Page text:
Gamecocks carry hot streak into SEC tourney

With the regular season over, the South Carolina baseball team looks to carry its seven-game win streak over into the SEC Tournament. But that task won't be easy as the Gamecocks begin the conference tournament on Wednesday night at 9:30 p.m. against hometown favorite Alabama. Along with a Crimson Tide fan filled park, the Gamecocks face a tough task of hitting home runs in a much larger stadium.


Three weeks ago, the South Carolina baseball team was a squad possibly playing its way out of the postseason with a four-game losing streak. But after winning 10 of the last 11 games, the Gamecocks secured a No. 5 seed in the SEC Tournament and are arguably one of the hottest teams in the country.

The reward for the recent success – a first round game against Alabama in their home state. Though they aren't the hands down favorite to claim the conference tournament crown, the Crimson Tide have a reputation of bringing out a mass audience to watch them play. But for USC coach Ray Tanner, that is just another factor his team will have to deal with.

"I hope it's not a detriment. I sort of hope it's a motivating factor. Between now and our game Wednesday night I'm going to put an emphasis on Thursday's a work day in Alabama and they should wait until later on in the tournament to come out," Tanner said. "So hopefully it won't be packed but I've seen some games there at Regions Park where they've packed them in for the Crimson Tide."

Alabama and Carolina come in with plenty of similarities across the stat sheet with the biggest comparison being what they can do at the plate. With a team average of over .310, the Crimson Tide lead the SEC in team batting average while USC is just a few spots back with a team average of over .300. The two are tops in slugging percentage in the conference.

Along with the team categories, both squads field two of the top power hitters in the SEC. USC's Nick Ebert and Alabama's Kent Matthes have each cleared the 20-plus home run mark. Both players helped carry their teams to strong finishes and both squads feature numerous players with double-figure home run totals on the season. That offense has been a big reason for the success both teams are having at the end of the year.

"We're pretty hot right now and hopefully it can stay that way. We've got a lot of momentum coming off the seven game winning streak right now and hopefully we can keep it going," USC outfielder DeAngelo Mack said. "I feel like we can keep it up. I feel like we had a lot of growing pains earlier in the season. I feel like everything's starting to click well together right now. We've got our pitching going well and our hitting going well at the same time so we're a pretty dangerous team when that happens."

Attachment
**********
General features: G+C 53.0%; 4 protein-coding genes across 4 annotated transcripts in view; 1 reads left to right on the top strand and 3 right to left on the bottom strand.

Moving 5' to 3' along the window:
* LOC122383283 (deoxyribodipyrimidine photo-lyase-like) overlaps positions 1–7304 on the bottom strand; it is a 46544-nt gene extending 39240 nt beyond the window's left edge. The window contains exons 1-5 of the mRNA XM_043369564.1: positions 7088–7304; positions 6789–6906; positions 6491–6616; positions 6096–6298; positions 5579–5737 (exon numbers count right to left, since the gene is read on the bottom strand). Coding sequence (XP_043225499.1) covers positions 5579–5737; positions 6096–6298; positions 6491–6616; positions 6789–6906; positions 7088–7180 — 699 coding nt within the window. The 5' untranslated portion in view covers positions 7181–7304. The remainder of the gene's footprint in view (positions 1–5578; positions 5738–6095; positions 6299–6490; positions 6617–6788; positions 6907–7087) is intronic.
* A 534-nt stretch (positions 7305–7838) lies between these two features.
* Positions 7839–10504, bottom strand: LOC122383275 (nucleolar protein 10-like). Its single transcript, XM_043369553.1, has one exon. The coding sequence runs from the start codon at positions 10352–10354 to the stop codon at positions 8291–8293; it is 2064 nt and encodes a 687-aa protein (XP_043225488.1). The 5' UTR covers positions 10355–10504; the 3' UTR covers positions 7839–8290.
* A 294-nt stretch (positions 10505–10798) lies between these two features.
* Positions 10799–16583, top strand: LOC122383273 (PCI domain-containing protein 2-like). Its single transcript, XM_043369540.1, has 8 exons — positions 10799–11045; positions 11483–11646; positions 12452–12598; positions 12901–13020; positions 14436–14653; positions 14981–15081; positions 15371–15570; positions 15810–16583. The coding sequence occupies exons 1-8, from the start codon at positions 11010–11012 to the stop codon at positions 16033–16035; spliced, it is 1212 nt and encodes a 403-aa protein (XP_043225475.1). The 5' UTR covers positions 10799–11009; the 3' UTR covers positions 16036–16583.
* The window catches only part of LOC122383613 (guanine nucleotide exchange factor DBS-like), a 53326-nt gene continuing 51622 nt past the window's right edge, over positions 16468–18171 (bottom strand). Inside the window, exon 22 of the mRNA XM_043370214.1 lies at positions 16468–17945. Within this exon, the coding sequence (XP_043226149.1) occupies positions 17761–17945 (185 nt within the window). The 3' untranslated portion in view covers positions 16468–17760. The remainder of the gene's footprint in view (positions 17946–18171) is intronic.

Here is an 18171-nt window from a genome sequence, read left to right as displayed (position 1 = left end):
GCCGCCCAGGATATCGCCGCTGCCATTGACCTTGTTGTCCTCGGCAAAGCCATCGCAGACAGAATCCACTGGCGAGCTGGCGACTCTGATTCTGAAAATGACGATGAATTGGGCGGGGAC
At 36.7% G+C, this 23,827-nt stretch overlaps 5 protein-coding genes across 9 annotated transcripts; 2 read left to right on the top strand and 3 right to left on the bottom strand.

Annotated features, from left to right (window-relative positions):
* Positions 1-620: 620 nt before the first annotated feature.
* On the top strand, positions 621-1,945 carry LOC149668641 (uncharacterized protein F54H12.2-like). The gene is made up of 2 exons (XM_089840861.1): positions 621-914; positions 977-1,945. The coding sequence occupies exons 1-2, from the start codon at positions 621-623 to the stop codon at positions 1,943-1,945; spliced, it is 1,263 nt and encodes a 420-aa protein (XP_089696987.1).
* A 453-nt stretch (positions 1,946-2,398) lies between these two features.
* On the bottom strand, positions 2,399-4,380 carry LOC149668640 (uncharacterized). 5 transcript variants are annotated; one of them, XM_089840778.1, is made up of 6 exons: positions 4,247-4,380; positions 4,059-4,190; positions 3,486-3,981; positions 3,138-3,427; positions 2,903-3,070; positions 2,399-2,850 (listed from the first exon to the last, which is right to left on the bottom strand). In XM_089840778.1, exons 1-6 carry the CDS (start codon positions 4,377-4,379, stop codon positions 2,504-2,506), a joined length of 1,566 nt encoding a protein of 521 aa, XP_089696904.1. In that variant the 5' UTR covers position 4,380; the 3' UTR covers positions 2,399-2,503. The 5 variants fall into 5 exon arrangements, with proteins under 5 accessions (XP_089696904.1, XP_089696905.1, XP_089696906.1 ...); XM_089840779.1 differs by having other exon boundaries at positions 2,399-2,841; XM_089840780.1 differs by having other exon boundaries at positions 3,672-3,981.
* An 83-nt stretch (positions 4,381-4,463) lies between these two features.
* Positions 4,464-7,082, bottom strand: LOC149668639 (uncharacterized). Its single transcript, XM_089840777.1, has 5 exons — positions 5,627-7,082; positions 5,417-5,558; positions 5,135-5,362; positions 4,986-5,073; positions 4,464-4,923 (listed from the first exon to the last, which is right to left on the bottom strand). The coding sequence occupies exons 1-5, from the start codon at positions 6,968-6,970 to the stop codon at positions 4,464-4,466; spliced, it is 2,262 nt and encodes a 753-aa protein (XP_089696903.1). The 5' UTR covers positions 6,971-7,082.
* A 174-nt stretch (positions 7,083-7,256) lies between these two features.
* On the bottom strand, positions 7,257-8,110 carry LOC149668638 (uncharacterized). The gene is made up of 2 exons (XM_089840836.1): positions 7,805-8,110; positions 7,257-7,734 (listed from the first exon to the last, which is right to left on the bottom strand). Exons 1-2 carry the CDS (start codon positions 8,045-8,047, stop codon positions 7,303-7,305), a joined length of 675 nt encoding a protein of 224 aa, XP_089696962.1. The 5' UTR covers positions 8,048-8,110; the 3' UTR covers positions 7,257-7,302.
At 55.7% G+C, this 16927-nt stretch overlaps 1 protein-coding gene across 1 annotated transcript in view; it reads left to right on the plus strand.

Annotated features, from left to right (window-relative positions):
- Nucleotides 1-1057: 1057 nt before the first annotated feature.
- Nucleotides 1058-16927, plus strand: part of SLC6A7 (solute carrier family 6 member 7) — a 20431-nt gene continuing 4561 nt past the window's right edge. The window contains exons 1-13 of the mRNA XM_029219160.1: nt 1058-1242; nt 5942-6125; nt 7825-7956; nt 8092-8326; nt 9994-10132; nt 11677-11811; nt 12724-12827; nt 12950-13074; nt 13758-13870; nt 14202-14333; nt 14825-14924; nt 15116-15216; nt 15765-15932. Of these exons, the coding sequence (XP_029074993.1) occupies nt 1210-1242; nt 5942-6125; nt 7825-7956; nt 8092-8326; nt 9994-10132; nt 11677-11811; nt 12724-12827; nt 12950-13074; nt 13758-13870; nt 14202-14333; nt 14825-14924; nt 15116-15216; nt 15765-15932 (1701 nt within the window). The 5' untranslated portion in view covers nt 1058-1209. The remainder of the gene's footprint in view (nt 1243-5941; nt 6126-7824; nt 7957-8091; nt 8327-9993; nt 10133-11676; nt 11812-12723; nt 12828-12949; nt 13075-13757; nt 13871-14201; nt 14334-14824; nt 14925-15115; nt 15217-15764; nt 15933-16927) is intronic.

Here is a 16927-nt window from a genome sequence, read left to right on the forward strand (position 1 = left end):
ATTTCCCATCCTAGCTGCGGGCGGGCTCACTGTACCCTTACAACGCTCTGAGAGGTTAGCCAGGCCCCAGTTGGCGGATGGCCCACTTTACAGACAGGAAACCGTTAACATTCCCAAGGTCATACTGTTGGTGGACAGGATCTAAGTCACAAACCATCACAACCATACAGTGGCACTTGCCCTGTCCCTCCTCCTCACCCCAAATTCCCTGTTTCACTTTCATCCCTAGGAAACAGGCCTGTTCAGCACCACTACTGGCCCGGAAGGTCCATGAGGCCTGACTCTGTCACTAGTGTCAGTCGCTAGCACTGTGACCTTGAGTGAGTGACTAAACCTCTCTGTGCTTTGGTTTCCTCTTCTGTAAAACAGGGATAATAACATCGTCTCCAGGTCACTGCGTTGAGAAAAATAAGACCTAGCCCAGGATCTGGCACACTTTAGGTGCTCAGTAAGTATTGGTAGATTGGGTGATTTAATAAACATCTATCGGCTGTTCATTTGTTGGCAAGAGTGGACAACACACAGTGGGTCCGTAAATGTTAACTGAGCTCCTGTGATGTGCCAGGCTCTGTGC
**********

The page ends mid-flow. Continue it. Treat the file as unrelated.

While both teams have made a reputation of being power hitting clubs, that feat won't come easy as Regions Park provides much deeper dimension than that of most college baseball stadiums. The field, which plays home to a Double-A baseball team, is almost 20 feet deeper than Carolina Stadium which is the newest park in the conference. The deeper numbers limit the amount of home runs normally hit in the park. Those numbers are cause for a possible change in game plan according to Mack.

"It's kind of big. It's probably 345 down the lines, like 410 in center. It's a lot bigger than what we have here and the wind doesn't really blow out there so we're just going to have to hit a lot of doubles, base hits," Mack said. "You kind of don't want to take a big swing there because it's an out most of the time. You just want to stay in the gaps and try not to over swing too much."

USC's Wednesday night starter Blake Cooper isn't as easily convinced. The junior is one of the most experienced arms on the Gamecock pitching staff and has played in the SEC Tournament before. Though the deeper dimensions might help keep some balls in play, Cooper has stressed the importance of continuing to make pitches because nothing is truly safe, especially with a home crowd backing you up.

"It's college baseball and you're using an aluminum bat so anything can happen with an aluminum bat. So you've just got to keep going and keep making pitches, and if you do that you should be fine," Cooper said. "I pitched there a few times freshman and sophomore year so it's going to be a good crowd since we're playing Alabama. It's going to be packed since it's the home town (team) but I'm ready to go."

A win would not only move South Carolina along in the tournament but could help them once their time in Hoover comes to a close. USC is battling with other SEC teams as a possible host site for NCAA Regionals next weekend, and a win over Alabama might be something that catches the eye of the selection committee. While nothing is guaranteed, Tanner has emphasized to his team what the strong run so far has done and could continue to do.

"One of my sales pitches to this team when we were scuffling was: 'Guys, if we can win enough, you don't have to win 45 games, but if you can win enough to get to the postseason everybody starts even again,'" Tanner said. "We've played the best we've played lately so we could be a scary (team). Are we one of the best teams in the country? I don't know. But we've played well lately."

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